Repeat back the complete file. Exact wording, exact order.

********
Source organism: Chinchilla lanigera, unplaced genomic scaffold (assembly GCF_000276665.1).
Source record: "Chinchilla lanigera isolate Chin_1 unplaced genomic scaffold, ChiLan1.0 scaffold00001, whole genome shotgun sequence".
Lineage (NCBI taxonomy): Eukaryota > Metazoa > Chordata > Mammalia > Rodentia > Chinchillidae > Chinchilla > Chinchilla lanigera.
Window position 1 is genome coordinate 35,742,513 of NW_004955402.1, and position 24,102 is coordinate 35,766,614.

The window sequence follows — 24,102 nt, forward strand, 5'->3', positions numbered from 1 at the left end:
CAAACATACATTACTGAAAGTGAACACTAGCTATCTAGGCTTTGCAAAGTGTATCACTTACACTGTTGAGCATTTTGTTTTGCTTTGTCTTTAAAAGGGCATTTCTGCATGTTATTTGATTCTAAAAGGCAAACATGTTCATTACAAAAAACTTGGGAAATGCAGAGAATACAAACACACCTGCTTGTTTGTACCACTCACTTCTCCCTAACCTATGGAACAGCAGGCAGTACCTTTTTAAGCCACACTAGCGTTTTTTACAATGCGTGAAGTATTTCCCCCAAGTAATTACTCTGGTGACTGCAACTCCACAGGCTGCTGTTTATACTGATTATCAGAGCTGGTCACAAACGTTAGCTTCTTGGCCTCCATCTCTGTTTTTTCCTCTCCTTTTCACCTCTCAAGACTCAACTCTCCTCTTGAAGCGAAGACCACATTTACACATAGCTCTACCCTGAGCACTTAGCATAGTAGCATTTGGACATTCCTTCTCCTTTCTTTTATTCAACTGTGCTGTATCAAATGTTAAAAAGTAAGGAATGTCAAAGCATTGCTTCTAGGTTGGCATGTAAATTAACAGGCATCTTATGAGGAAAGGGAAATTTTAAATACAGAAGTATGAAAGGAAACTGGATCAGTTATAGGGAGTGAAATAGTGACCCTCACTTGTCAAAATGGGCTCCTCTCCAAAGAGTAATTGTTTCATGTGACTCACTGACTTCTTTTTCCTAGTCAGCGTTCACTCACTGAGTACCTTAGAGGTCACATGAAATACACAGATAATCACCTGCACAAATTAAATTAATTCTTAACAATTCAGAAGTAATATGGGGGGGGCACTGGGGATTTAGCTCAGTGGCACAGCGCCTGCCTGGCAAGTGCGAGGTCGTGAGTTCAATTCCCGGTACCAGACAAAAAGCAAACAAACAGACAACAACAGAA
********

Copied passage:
Source organism: Chinchilla lanigera, unplaced genomic scaffold (assembly GCF_000276665.1).
Source record: "Chinchilla lanigera isolate Chin_1 unplaced genomic scaffold, ChiLan1.0 scaffold00001, whole genome shotgun sequence".
Lineage (NCBI taxonomy): Eukaryota > Metazoa > Chordata > Mammalia > Rodentia > Chinchillidae > Chinchilla > Chinchilla lanigera.
Window position 1 is genome coordinate 35,742,513 of NW_004955402.1, and position 24,102 is coordinate 35,766,614.

The window sequence follows — 24,102 nt, forward strand, 5'->3', positions numbered from 1 at the left end:
CAAACATACATTACTGAAAGTGAACACTAGCTATCTAGGCTTTGCAAAGTGTATCACTTACACTGTTGAGCATTTTGTTTTGCTTTGTCTTTAAAAGGGCATTTCTGCATGTTATTTGATTCTAAAAGGCAAACATGTTCATTACAAAAAACTTGGGAAATGCAGAGAATACAAACACACCTGCTTGTTTGTACCACTCACTTCTCCCTAACCTATGGAACAGCAGGCAGTACCTTTTTAAGCCACACTAGCGTTTTTTACAATGCGTGAAGTATTTCCCCCAAGTAATTACTCTGGTGACTGCAACTCCACAGGCTGCTGTTTATACTGATTATCAGAGCTGGTCACAAACGTTAGCTTCTTGGCCTCCATCTCTGTTTTTTCCTCTCCTTTTCACCTCTCAAGACTCAACTCTCCTCTTGAAGCGAAGACCACATTTACACATAGCTCTACCCTGAGCACTTAGCATAGTAGCATTTGGACATTCCTTCTCCTTTCTTTTATTCAACTGTGCTGTATCAAATGTTAAAAAGTAAGGAATGTCAAAGCATTGCTTCTAGGTTGGCATGTAAATTAACAGGCATCTTATGAGGAAAGGGAAATTTTAAATACAGAAGTATGAAAGGAAACTGGATCAGTTATAGGGAGTGAAATAGTGACCCTCACTTGTCAAAATGGGCTCCTCTCCAAAGAGTAATTGTTTCATGTGACTCACTGACTTCTTTTTCCTAGTCAGCGTTCACTCACTGAGTACCTTAGAGGTCACATGAAATACACAGATAATCACCTGCACAAATTAAATTAATTCTTAACAATTCAGAAGTAATATGGGGGGGGCACTGGGGATTTAGCTCAGTGGCACAGCGCCTGCCTGGCAAGTGCGAGGTCGTGAGTTCAATTCCCGGTACCAGACAAAAAGCAAACAAACAGACAACAACAGAA